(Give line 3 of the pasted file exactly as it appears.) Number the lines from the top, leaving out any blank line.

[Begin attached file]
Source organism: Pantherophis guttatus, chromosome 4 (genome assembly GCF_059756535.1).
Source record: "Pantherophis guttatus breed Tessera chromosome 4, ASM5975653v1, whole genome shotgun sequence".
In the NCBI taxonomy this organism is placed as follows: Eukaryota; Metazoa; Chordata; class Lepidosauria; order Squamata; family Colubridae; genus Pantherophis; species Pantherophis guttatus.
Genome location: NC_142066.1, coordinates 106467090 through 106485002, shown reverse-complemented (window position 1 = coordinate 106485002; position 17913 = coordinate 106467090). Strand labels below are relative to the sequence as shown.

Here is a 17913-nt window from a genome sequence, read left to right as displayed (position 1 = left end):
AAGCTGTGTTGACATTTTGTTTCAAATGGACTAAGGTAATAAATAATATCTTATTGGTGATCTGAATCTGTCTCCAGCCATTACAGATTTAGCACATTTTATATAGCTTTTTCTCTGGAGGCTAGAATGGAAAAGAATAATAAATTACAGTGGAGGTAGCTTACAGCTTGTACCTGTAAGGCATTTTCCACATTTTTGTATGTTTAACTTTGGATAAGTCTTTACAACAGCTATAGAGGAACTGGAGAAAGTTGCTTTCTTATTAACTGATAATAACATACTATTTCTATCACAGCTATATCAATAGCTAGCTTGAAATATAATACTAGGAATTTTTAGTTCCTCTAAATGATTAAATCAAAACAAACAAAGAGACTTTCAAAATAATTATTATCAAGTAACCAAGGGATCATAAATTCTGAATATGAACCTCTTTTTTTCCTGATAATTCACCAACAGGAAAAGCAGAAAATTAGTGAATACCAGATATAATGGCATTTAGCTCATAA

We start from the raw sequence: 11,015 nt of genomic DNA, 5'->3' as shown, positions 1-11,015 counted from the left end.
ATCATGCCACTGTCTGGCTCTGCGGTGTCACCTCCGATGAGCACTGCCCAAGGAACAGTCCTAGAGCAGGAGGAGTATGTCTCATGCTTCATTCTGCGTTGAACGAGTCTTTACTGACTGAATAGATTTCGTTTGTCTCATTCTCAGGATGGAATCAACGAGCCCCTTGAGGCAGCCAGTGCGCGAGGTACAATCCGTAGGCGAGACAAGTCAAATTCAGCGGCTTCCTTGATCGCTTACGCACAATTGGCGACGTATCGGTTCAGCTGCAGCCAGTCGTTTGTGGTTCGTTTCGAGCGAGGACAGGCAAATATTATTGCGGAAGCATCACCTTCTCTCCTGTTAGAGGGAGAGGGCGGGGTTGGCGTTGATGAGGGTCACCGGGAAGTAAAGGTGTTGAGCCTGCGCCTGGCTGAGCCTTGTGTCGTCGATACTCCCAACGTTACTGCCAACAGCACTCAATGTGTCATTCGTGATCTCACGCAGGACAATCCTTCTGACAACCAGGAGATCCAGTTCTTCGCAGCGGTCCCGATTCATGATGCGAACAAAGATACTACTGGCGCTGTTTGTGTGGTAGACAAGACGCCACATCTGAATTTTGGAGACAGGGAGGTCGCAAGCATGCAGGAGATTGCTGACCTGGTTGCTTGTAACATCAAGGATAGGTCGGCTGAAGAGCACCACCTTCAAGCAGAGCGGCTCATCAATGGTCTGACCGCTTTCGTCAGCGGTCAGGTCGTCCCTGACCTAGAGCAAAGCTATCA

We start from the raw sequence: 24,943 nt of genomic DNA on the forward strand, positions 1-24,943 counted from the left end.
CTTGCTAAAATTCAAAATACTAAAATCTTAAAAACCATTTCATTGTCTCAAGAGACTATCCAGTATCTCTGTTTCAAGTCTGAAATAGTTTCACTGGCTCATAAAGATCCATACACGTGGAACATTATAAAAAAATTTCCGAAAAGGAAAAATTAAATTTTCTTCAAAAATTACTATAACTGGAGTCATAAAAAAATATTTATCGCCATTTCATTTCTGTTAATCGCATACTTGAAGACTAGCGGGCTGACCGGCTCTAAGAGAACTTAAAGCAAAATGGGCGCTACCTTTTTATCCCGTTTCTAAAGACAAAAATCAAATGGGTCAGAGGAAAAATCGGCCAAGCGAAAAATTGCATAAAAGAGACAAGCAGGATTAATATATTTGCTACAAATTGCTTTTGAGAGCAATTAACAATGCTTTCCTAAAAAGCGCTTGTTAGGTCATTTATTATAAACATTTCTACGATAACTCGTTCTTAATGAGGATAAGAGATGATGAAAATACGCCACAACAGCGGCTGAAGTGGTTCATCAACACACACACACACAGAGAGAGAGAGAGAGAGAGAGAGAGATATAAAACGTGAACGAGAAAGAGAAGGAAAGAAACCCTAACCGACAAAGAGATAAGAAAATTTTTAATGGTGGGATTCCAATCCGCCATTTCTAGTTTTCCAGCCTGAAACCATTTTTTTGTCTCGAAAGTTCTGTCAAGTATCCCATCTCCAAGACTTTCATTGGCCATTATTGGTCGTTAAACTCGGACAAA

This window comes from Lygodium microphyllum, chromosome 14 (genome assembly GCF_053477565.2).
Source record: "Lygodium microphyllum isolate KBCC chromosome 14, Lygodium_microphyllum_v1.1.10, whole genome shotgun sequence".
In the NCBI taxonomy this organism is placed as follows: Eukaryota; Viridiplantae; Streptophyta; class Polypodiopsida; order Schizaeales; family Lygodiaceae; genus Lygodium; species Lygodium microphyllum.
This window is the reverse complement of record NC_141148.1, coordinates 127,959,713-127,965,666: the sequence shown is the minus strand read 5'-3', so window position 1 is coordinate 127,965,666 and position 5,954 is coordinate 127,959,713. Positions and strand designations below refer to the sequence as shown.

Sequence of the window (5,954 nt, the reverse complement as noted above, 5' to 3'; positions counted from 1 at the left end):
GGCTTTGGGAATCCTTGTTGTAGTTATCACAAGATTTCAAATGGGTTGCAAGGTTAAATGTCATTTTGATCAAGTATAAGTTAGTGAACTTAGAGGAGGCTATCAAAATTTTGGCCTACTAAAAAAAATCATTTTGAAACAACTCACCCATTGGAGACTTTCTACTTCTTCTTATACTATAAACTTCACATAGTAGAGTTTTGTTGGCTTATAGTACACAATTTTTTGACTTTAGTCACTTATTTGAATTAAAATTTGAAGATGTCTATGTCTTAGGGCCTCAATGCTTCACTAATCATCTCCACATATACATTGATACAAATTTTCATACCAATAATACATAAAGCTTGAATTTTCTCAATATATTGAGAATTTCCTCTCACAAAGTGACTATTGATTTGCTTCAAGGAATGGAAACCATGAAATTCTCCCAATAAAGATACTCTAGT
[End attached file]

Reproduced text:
In the NCBI taxonomy this organism is placed as follows: Eukaryota; Metazoa; Chordata; class Lepidosauria; order Squamata; family Colubridae; genus Pantherophis; species Pantherophis guttatus.